I am a master of self doubt, procrastination and indecision. These are the three things which probably propel me into the fantasy worlds I create with the books I write. That isn't necessarily a bad thing...but I reach overdrive quite quickly and rush to hide in my fantasy world to avoid the "real" things that worry or concern me.
I have been troubled for months about the books for instance. I want them to be accepted, enjoyed and to reach a much wider audience. However, this is proving very difficult and I become quite frustrated. So I retreat to avoid looking at marketing strategies-which I hate!
My children say I live in the past and am too absorbed with history and the "olden days", but I don't see this as a bad thing, because it is a wonderful diversion. Today we were at Eskdale Show, which is held in one of my favourite places. I was first introduced to it on Sunday Schools trips in the 1960s. We used to catch a train from Barrow station to Ravenglass, walk across the bridge to the station for L'ile Ratty-the miniature narrow gauge railway to Boot in Eskdale. At the terminus-Dale Garth we alighted and went down into the field behind the station-which is much reduced these days to accommodate the motor cars which inundate the place. When we went, there were no cars usually, because everyone went via the Ratty-which is surely the whole point? We all had picnics on the grass, paddled in the river and played communal games until it was time to pack up and make the return journey home again. This went on for many years as it seemed to be the preferred venue for St Perran's church and it was wonderful...except for one year!
Mum and Dad got us ready, packed the picnic and we raced down to Roose station to catch the train-with my baby sister in the pram (they would travel in the guards van)...we reached the platform to find....the train had left...without us! Dad swore, Mum looked deflated and I cried (I was 7). We trudged home again and as a treat we had the picnic on the floor in the lounge...which didn't actually have a settee at this time as we had just moved and it hadn't been delivered yet! We cheered a little and then something terrible happened! My secret prayer had been answered...it began to rain! By 3 o' clock it was torrential. We all knew what it would be like at Eskdale....wet...wet...wet! I commiserated with my parents about the trip being ruined...but a little tiny-if guilty part of me, was just a little bit pleased!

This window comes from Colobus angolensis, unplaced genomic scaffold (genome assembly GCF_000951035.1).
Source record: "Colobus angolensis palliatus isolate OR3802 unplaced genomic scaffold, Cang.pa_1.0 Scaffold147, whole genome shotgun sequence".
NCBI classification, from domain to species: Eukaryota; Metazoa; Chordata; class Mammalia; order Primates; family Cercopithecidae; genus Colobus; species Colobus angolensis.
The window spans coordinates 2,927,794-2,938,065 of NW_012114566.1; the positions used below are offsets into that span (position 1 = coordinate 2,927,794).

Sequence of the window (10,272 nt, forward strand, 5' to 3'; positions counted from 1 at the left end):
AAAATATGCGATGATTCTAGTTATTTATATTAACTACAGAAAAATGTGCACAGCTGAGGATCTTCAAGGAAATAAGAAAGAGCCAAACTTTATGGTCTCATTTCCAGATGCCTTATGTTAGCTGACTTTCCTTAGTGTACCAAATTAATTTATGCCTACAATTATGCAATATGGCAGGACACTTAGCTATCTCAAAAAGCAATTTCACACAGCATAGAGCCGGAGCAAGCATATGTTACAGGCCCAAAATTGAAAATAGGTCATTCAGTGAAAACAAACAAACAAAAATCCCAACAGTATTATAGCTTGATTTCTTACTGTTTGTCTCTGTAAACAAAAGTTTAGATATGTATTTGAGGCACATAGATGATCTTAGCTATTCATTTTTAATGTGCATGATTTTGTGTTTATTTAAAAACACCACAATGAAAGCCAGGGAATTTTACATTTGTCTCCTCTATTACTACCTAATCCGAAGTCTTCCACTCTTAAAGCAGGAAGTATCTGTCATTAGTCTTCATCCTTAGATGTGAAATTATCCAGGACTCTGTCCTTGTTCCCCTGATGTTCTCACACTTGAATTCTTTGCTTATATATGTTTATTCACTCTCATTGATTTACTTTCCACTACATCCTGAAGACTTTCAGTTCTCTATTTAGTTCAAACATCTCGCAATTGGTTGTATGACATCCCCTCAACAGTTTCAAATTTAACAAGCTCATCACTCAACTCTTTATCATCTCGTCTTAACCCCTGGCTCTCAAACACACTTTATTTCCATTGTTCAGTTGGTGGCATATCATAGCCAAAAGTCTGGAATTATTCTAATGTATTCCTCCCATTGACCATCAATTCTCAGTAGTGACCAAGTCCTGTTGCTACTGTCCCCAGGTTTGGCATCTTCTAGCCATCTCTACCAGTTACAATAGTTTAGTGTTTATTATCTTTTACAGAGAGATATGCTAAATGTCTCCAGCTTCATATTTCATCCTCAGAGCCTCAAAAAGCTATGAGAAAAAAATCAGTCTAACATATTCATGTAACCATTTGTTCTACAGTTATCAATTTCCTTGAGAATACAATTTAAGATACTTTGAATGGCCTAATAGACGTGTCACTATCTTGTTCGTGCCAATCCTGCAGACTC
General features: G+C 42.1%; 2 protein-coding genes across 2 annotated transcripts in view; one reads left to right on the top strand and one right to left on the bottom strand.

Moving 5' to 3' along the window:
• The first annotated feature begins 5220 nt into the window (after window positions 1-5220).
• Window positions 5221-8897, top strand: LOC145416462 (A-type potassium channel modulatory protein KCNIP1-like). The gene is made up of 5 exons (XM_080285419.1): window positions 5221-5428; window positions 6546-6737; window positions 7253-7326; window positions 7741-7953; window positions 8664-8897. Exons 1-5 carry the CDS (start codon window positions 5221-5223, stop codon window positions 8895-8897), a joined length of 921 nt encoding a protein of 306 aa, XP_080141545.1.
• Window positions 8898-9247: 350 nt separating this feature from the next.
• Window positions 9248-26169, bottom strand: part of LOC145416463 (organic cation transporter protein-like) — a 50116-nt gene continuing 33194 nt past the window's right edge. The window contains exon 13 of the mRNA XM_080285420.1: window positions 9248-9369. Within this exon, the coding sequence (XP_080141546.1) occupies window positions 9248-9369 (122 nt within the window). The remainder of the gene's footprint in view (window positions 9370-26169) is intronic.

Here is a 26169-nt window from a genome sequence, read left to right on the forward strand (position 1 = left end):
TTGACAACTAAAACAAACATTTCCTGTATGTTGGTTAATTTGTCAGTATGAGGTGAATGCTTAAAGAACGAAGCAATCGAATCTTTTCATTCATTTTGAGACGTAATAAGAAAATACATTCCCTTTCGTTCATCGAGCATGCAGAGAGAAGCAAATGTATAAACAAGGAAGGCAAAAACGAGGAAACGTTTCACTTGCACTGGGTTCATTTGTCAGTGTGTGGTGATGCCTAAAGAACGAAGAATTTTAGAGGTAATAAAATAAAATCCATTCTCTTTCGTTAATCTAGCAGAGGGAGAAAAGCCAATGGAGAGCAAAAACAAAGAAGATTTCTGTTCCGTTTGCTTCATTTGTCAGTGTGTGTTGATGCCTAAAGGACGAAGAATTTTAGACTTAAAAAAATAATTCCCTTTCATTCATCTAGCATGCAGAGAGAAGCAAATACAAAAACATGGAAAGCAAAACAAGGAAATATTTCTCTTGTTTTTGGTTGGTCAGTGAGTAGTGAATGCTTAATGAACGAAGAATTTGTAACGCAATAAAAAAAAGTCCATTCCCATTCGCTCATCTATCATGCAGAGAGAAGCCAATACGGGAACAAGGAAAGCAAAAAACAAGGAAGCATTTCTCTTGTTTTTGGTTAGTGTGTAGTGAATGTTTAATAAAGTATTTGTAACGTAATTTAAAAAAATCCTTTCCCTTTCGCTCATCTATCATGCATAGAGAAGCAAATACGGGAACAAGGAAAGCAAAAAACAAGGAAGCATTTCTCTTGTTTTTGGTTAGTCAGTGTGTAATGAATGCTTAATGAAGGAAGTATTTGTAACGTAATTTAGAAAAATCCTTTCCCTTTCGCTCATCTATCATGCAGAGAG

I remembered this today and mused about past Eskdale Shows-which I knew my great Granny Elizabeth Hodgson from Penny Hill Farm, Boot has experienced. My dad told me many tales about the short rather plump little woman I had seen in photos (so -we know where I got those genes from!). She had been born and bred in Boot and had told her grandson-my dad tales of the Shows and Meets when she was allowed to help. Apparently in return for the help at the King of Prussia pub-now the George IV -(the name change at the start of the Great War) she and the other young people were allowed to riddle the sawdust on the floor for dropped change. This story has fallen into family folklore-and I don't know how accurate it was-but one year she was lucky enough to find a sovereign for her trouble!
I smiled to myself whilst I was standing at my book stall today when I thought of these memories and stories. I wondered what she would have thought of her great granddaughter selling her own books-and it made me think. Even if the range of the books remains "local"-does it really matter? While I am waiting to be "discovered" by a mega publisher, or Melvyn Bragg tweets about my "Cumbrian" stories I can still enjoy sharing them, writing them and talking to children about them. Perhaps, that's all I need to do...enjoy? After all, it has provided a very different and varied life style since I took up the life of an "author"-so I will do what I can and stop being paralysed by the necessity for marketing and the anxiety of promotion and instead I will reach the audience I can, and start to enjoy the fantasy, the writing and the pure escapism it all provides.